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Summary:

In this age of hyper personalization, where DVRs are at our command, ready to playback the latest escapades of Vinnie Chase & the Boys, who needs live TV. Unless it is live sports extravaganzas, say NBA finals or SuperBowl (or Wimbeldon Tennis), television is no longer […]

In this age of hyper personalization, where DVRs are at our command, ready to playback the latest escapades of Vinnie Chase & the Boys, who needs live TV. Unless it is live sports extravaganzas, say NBA finals or SuperBowl (or Wimbeldon Tennis), television is no longer what appears on the TV Guide grid or on the hour.

On the Internet, Live TV is even more irrelevant, which is one of the reasons my ex-colleague Business 2.0′s Erick Schonfeld is bemused by all the fuss over LiveStation, the P2P TV offering from Skinkers/Microsoft.

On the Internet, does live TV even matter any more?….The Internet is the ultimate on-demand television system, where the choices of what to watch and when have no practical limits. The concept of live TV almost makes no sense in that context. Why limit your audience only to those people who can tune in at a certain time? …. live TV will be a liability on the Web unless those streams are also stored for later viewing.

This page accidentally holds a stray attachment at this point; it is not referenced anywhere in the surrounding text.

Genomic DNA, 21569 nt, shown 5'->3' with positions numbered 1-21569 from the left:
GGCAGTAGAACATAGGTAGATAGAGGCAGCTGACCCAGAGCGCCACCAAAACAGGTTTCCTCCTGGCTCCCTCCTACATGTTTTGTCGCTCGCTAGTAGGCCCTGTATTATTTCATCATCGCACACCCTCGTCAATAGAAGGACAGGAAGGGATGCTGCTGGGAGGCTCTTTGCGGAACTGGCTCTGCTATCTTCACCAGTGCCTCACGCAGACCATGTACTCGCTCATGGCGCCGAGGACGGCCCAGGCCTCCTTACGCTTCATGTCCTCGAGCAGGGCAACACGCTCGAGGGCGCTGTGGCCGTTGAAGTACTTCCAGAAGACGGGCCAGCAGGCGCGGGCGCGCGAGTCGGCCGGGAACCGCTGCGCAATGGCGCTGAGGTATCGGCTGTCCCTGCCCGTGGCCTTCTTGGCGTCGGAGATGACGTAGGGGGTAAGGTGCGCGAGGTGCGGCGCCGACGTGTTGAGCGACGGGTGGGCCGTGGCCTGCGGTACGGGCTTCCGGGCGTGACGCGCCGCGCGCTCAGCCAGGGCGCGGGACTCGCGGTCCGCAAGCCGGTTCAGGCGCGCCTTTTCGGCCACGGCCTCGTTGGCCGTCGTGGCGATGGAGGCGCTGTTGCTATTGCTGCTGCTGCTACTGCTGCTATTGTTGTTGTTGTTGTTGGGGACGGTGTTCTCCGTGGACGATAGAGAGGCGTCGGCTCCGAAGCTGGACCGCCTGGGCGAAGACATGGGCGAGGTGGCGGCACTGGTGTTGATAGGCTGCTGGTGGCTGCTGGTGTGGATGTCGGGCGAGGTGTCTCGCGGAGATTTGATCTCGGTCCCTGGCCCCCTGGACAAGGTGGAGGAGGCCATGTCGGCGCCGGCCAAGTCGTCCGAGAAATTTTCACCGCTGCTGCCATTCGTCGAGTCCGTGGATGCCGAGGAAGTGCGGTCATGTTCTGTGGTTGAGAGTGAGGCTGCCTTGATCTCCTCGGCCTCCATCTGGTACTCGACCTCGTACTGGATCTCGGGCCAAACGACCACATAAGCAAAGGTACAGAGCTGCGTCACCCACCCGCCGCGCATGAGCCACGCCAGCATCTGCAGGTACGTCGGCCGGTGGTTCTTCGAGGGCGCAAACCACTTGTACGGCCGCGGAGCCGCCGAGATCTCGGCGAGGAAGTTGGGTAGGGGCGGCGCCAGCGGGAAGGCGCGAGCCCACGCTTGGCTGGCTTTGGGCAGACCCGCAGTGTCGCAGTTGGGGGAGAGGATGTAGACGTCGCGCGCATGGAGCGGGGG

Unless you are stuck in office late at the night, and desperately want to watch World Series Baseball, there will be few opportunities to actually consume Live TV streams. Okay! Maybe if you can’t do without an Entourage fix while traveling to say, Tel-Aviv, you might need live TV streams. But will there be enough of an audience to justify the costs involved. I am in Erick’s camp. What do you guys think?

  1. one word Om:
    Interactivity.

    chew on that.

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  2. http://investing.reuters.co.uk/news/articlenews.aspx?rpc=401&type=entertainmentNews&storyID=2007-07-07T233018Z_01_N07240555_RTRUKOC_0_UK-CONCERT-MEDIA.xml&WTmodLoc=HP-C11-Ents-2

    as you see, the demand always meets the supply with live video (see the men’s basketball NCAA tournamant as well)